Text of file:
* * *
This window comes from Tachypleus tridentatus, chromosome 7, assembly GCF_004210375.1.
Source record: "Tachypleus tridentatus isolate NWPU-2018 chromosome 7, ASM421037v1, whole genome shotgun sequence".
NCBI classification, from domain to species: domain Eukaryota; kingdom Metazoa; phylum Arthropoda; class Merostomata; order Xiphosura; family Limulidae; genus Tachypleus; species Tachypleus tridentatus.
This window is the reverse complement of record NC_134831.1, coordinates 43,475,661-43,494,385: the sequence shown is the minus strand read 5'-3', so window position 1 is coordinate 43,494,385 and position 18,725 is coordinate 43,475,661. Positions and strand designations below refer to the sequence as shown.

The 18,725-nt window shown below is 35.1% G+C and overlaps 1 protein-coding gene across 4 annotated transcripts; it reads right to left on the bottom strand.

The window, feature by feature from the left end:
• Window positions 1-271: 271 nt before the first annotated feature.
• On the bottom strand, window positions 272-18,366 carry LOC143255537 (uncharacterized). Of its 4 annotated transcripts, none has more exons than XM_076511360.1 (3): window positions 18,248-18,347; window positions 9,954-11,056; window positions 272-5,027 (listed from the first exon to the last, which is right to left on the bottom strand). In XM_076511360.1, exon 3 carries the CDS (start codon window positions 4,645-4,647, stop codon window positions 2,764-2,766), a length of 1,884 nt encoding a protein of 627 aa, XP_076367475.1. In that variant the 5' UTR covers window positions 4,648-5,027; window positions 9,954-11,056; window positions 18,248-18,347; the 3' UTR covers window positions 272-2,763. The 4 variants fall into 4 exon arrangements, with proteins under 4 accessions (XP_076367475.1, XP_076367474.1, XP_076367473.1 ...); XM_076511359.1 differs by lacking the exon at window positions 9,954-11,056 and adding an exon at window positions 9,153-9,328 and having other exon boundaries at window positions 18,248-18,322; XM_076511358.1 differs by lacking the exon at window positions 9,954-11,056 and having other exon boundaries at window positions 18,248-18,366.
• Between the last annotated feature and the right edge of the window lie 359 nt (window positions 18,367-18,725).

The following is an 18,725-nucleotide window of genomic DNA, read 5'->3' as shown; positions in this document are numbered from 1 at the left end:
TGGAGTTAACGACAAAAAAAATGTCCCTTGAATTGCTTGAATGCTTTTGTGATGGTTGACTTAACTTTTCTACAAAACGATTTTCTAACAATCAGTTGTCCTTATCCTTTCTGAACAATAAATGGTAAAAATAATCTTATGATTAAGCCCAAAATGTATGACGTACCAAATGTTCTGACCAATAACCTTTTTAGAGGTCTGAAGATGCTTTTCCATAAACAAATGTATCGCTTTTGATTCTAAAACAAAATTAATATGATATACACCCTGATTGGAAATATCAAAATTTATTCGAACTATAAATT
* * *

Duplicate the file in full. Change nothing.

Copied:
This window comes from Tachypleus tridentatus, chromosome 7, assembly GCF_004210375.1.
Source record: "Tachypleus tridentatus isolate NWPU-2018 chromosome 7, ASM421037v1, whole genome shotgun sequence".
NCBI classification, from domain to species: domain Eukaryota; kingdom Metazoa; phylum Arthropoda; class Merostomata; order Xiphosura; family Limulidae; genus Tachypleus; species Tachypleus tridentatus.
This window is the reverse complement of record NC_134831.1, coordinates 43,475,661-43,494,385: the sequence shown is the minus strand read 5'-3', so window position 1 is coordinate 43,494,385 and position 18,725 is coordinate 43,475,661. Positions and strand designations below refer to the sequence as shown.

The 18,725-nt window shown below is 35.1% G+C and overlaps 1 protein-coding gene across 4 annotated transcripts; it reads right to left on the bottom strand.

The window, feature by feature from the left end:
• Window positions 1-271: 271 nt before the first annotated feature.
• On the bottom strand, window positions 272-18,366 carry LOC143255537 (uncharacterized). Of its 4 annotated transcripts, none has more exons than XM_076511360.1 (3): window positions 18,248-18,347; window positions 9,954-11,056; window positions 272-5,027 (listed from the first exon to the last, which is right to left on the bottom strand). In XM_076511360.1, exon 3 carries the CDS (start codon window positions 4,645-4,647, stop codon window positions 2,764-2,766), a length of 1,884 nt encoding a protein of 627 aa, XP_076367475.1. In that variant the 5' UTR covers window positions 4,648-5,027; window positions 9,954-11,056; window positions 18,248-18,347; the 3' UTR covers window positions 272-2,763. The 4 variants fall into 4 exon arrangements, with proteins under 4 accessions (XP_076367475.1, XP_076367474.1, XP_076367473.1 ...); XM_076511359.1 differs by lacking the exon at window positions 9,954-11,056 and adding an exon at window positions 9,153-9,328 and having other exon boundaries at window positions 18,248-18,322; XM_076511358.1 differs by lacking the exon at window positions 9,954-11,056 and having other exon boundaries at window positions 18,248-18,366.
• Between the last annotated feature and the right edge of the window lie 359 nt (window positions 18,367-18,725).

The following is an 18,725-nucleotide window of genomic DNA, read 5'->3' as shown; positions in this document are numbered from 1 at the left end:
TGGAGTTAACGACAAAAAAAATGTCCCTTGAATTGCTTGAATGCTTTTGTGATGGTTGACTTAACTTTTCTACAAAACGATTTTCTAACAATCAGTTGTCCTTATCCTTTCTGAACAATAAATGGTAAAAATAATCTTATGATTAAGCCCAAAATGTATGACGTACCAAATGTTCTGACCAATAACCTTTTTAGAGGTCTGAAGATGCTTTTCCATAAACAAATGTATCGCTTTTGATTCTAAAACAAAATTAATATGATATACACCCTGATTGGAAATATCAAAATTTATTCGAACTATAAATT